NoSQL databases appeared in the context of the Web expansion which required much more data to store and many more users to access it. Web applications that need to store large data sets, also known as big data [73], started to appear. The limits in terms of scalability of SQL-based databases started to show. Big Web sites like Facebook, Twitter, Reddit and Digg started to experience problems with their SQL databases and as a consequence they begin to look for alternatives. Databases like MongoDB [1], CouchDB[23], HBase and Cassandra [22] come with different approaches to structure data and with different guarantees.[68][6]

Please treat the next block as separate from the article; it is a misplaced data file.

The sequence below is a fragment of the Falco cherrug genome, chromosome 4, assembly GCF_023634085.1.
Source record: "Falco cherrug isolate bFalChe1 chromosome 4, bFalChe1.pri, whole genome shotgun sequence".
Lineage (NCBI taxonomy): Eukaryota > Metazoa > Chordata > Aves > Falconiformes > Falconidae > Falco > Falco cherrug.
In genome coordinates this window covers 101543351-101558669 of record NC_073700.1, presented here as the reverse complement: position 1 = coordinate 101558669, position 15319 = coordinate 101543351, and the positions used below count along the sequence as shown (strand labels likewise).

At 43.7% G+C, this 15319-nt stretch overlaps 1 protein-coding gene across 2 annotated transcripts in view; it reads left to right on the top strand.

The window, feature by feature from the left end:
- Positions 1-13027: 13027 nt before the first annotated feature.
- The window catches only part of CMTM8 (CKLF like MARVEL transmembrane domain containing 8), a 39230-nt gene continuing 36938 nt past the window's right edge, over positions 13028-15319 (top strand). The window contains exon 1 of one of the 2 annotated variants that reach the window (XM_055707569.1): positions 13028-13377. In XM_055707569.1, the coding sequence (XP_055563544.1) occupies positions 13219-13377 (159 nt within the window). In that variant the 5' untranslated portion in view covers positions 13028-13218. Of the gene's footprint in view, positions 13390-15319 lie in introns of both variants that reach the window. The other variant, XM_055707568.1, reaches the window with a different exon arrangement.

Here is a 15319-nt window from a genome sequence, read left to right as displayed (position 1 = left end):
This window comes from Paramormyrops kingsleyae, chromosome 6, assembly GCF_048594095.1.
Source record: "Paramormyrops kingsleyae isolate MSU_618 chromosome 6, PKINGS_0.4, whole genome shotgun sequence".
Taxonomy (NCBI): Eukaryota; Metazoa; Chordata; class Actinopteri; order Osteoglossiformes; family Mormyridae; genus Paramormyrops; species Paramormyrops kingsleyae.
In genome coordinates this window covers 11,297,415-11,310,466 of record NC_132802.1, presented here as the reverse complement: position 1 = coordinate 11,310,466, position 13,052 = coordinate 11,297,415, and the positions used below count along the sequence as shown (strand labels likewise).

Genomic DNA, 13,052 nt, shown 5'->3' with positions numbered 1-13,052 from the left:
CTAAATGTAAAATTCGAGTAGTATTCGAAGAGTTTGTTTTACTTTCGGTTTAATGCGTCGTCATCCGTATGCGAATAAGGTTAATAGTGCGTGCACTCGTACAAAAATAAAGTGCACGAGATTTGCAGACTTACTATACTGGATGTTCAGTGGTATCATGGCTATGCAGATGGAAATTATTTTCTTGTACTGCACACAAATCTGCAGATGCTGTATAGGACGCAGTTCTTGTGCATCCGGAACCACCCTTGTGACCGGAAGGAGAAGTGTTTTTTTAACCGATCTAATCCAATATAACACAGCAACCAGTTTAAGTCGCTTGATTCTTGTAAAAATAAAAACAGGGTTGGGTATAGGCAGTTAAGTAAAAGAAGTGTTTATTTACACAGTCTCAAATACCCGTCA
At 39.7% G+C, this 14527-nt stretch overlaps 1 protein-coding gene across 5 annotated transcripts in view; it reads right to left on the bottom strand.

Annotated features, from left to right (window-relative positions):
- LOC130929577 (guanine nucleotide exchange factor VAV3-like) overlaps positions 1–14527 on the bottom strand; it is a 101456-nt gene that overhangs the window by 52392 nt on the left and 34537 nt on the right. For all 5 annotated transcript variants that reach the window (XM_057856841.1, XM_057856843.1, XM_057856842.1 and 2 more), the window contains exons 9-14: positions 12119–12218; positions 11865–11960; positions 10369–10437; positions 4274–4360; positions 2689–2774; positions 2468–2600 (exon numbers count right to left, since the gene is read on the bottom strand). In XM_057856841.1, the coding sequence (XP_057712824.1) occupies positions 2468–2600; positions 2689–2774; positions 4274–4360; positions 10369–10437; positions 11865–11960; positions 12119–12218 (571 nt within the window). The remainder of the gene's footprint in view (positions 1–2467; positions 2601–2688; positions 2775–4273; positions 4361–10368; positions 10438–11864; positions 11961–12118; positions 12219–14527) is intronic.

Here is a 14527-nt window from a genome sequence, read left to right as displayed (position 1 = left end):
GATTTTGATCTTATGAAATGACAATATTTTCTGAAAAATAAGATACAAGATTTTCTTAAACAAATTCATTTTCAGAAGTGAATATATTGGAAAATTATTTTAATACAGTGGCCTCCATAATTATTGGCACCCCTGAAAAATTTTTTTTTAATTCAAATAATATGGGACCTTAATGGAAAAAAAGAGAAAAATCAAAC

There are three reasons one would chose a NoSQL solution instead of SQL. Usually the reason is the need for more scalability which is typically obtained through distributed computing. RDBMS offer a lot of guarantees like strong consistency and durability (see Section 2.6) which have a big overhead in a distributed environment or just make scaling difficult and expensive. Running computation in a distributed system also creates availability problems. Web applications have availability requirements, because if a site goes down its owner may lose a lot of money and clients. Ensuring scalability, high availability and low latency comes with the expense of consistency which is usually weaken. Users don’t typically care if they don’t see the latest version of a post as long as they still can access the site to some extent. For applications where consistency is important like banking, SQL databases are still the best choice.[68][6] The second reason for choosing NoSQL and giving up SQL is because of the availability requirements. This reason is strongly linked with the first one. On large scale the database runs on a cluster of computers. For commodity hardware failures are usually the norm, not the exception and as Section 2.6 will expose SQL databases cannot meet theses availability guarantees at large scale. The third reason why one would choose NoSQL is the situation when RDBMS way to structure data and the relational model does not feet the needs [68][6]. NoSQL databases are usually column-based and scale horizontally, as opposed to SQL which scales vertically. In SQL the schema is fixed, but databases like HBase, Cassandra and MongoDB support an arbitrary number of columns to be stored on a row with any name. Others, like Amazon Dynamo [16], Amazon S3 [52] and memcached [56] are based on key-values and are optimized for fast retrieval by key. Neo4j [57] is well suited for graph structured data like maps.